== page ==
Kenya’s Top 10 Imports

Kenyan flag (courtesy of FlagPictures.org)

Kenyan flag (FlagPictures.org)

A country situated on Africa’s east-central coast and on the Equator, the Republic of Kenya’s imports totaled US$16.7 billion in 2017. That dollar amount reflects a 1.7% increase since 2013 and an 18.3% uptick from 2016 to 2017.

Top suppliers accounting for about two-thirds (67%) of Kenya’s international purchases were: China (22.6%), India (9.9%), United Arab Emirates (8%), Saudi Arabia (6.6%), Japan (4.7%), South Africa (3.6%), United States (3.3%), Indonesia (3.3%), Germany (2.5%) then Uganda (2.4%).

From a continental perspective, 65.1% of Kenya’s total imports by value in 2017 were purchased from Asian countries. European trade partners supplied 15.4% of import purchases by Kenya while 11.5% worth of goods originated from fellow African nations. Smaller percentages came from exporters in North America (5.1%) and Latin America (2.3%) excluding Mexico but including the Caribbean.

Given Kenya’s population of 47.6 million people, its total $16.7 billion in 2017 imports translates to roughly $350 in yearly product demand from every person in the country.

Kenya’s Top 10 Imports

Top 10

The following product groups represent the highest dollar value in Kenya’s import purchases during 2017. Also shown is the percentage share each product category represents in terms of overall imports into Kenya.

At the more detailed four-digit Harmonized Tariff System code level, Kenya’s costliest imported products are processed petroleum oils followed by palm oil, sugar, cars, medications, wheat then corn.

  1. Mineral fuels including oil: US$2.7 billion (16.4% of total imports)
  2. Machinery including computers: $1.8 billion (11%)
  3. Electrical machinery, equipment: $1.1 billion (6.7%)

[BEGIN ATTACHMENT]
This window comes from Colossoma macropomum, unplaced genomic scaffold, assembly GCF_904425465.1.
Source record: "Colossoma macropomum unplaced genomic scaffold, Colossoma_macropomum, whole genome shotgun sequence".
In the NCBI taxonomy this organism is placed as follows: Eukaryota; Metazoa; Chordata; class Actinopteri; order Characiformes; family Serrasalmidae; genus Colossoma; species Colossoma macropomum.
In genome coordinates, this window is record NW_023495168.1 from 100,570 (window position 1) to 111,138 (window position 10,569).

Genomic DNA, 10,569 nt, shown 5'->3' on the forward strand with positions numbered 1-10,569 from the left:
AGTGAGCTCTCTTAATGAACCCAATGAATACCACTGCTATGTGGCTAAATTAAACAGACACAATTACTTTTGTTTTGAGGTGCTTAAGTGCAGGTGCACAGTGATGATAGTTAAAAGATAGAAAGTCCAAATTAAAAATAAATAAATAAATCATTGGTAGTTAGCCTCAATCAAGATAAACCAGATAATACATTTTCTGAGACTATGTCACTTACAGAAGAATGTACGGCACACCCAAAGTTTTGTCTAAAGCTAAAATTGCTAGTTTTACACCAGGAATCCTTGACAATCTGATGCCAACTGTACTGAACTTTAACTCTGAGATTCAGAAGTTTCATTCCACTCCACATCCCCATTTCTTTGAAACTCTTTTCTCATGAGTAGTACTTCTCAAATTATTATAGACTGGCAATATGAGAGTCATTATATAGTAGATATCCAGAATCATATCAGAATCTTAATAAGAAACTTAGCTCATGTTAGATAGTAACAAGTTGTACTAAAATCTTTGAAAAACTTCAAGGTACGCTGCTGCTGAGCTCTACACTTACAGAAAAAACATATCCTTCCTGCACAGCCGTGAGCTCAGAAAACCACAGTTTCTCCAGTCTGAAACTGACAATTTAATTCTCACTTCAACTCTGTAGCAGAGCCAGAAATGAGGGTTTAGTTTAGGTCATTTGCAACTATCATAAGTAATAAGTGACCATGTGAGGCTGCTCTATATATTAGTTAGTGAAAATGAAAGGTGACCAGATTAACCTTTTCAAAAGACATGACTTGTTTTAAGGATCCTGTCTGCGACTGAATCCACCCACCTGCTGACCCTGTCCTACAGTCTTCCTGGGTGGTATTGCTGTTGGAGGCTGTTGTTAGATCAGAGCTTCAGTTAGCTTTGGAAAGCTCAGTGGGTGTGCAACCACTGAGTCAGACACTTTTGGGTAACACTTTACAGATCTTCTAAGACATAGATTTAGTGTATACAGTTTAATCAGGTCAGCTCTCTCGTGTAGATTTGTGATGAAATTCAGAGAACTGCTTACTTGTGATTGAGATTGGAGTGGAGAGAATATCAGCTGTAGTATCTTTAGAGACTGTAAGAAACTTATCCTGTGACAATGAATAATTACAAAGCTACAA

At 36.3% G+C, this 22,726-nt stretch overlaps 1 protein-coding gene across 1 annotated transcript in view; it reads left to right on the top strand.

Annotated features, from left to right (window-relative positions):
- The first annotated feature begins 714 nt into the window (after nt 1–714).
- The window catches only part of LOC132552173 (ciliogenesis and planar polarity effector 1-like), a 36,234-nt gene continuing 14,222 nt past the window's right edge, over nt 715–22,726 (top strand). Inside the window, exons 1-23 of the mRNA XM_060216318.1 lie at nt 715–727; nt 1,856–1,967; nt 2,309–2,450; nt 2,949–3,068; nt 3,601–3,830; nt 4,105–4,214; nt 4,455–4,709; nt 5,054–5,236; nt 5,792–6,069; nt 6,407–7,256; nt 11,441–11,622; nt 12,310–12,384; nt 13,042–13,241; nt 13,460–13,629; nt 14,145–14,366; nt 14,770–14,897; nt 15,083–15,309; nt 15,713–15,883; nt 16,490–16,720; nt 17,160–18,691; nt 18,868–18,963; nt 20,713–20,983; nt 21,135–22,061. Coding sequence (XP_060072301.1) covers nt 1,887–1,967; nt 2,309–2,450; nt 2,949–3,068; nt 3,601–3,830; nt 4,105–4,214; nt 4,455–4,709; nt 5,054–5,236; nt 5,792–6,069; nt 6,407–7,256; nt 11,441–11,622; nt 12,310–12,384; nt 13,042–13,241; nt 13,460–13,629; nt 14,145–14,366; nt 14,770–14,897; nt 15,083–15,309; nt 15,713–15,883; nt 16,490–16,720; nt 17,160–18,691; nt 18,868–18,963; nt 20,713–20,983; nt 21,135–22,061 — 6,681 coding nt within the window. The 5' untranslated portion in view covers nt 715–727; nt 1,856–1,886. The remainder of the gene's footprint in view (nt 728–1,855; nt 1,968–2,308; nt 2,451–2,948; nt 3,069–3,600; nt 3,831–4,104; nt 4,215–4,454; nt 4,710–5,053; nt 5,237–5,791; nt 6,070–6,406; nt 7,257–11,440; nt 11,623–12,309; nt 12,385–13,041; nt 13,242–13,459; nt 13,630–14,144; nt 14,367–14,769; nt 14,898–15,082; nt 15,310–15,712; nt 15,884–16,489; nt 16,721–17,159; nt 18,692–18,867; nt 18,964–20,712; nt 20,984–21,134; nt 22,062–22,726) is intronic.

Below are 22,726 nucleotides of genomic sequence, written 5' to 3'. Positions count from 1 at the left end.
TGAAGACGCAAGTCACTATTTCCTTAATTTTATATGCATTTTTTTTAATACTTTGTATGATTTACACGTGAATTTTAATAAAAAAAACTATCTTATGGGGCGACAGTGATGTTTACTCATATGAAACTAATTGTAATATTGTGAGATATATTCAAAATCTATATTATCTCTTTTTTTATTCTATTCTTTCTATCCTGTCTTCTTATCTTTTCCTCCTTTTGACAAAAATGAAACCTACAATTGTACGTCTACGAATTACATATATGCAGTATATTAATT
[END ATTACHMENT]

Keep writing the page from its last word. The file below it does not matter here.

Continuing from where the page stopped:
4. Vehicles: $1.1 billion (6.7%)
  5. Cereals: $1.1 billion (6.7%)
  6. Iron, steel: $734.7 million (4.4%)
  7. Plastics, plastic articles: $673.9 million (4%)
  8. Animal/vegetable fats, oils, waxes: $656.8 million (3.9%)
  9. Sugar, sugar confectionery: $594.3 million (3.6%)
  10. Pharmaceuticals: $518.3 million (3.1%)

Kenya’s top 10 imports accounted for about two-thirds (66.5%) of the overall value of its product purchases from other countries.

Imported sugar and sugar confectionery had the fastest-growing increase in value among Kenya’s top 10 import categories, up 175.1% from 2016 to 2017.

In second place for improving import purchases were cereals via a 124.7% improvement mostly due to expanding purchases of wheat, corn and rice.

Kenyan imports of mineral fuels-related products delivered the third-fastest gain up 29.8%.

Electrical machinery and equipment was the laggard among the top 10 Kenyan imports, posting a -21.6% decline.

Please note that the results listed above are at the 2-digit Harmonized Tariff System code level. Information presented under other virtual folder tabs is at the more granular 4-digit level.

Fuel

In 2017, Kenyan importers spent the most on the following 10 subcategories of mineral fuels-related goods.

  1. Processed petroleum oils: US$2.5 billion (up 30.6% from 2016)
  2. Petroleum gases: $113.7 million (up 43.4%)
  3. Coal, solid fuels made from coal: $45.5 million (up 25.5%)
  4. Petroleum jelly, mineral waxes: $15.3 million (up 22.7%)
  5. Petroleum oil residues: $14.8 million (up 13.7%)
  6. Asphalt/petroleum bitumen mixes: $13.6 million (up 23.6%)
  7. Natural bitumen, asphalt, shale: $13.3 million (down -48%)
  8. Coal tar oils (high temperature distillation): $2.6 million (down -7.1%)
  9. Peat: $793,000 (down -30.1%)
  10. Coke, semi-coke: $76,000 (up 533.3%)

Among these import subcategories, Kenya’s purchases of coke or semi-coke (up 533.3%), petroleum gases (up 43.4%) and processed petroleum oils (up 30.6%) grew at the fastest pace from 2016 to 2017.

These amounts and the percentage gains within parenthesis clearly show where the strongest demand lies for different types of imported mineral fuels-related goods among Kenyan businesses and consumers.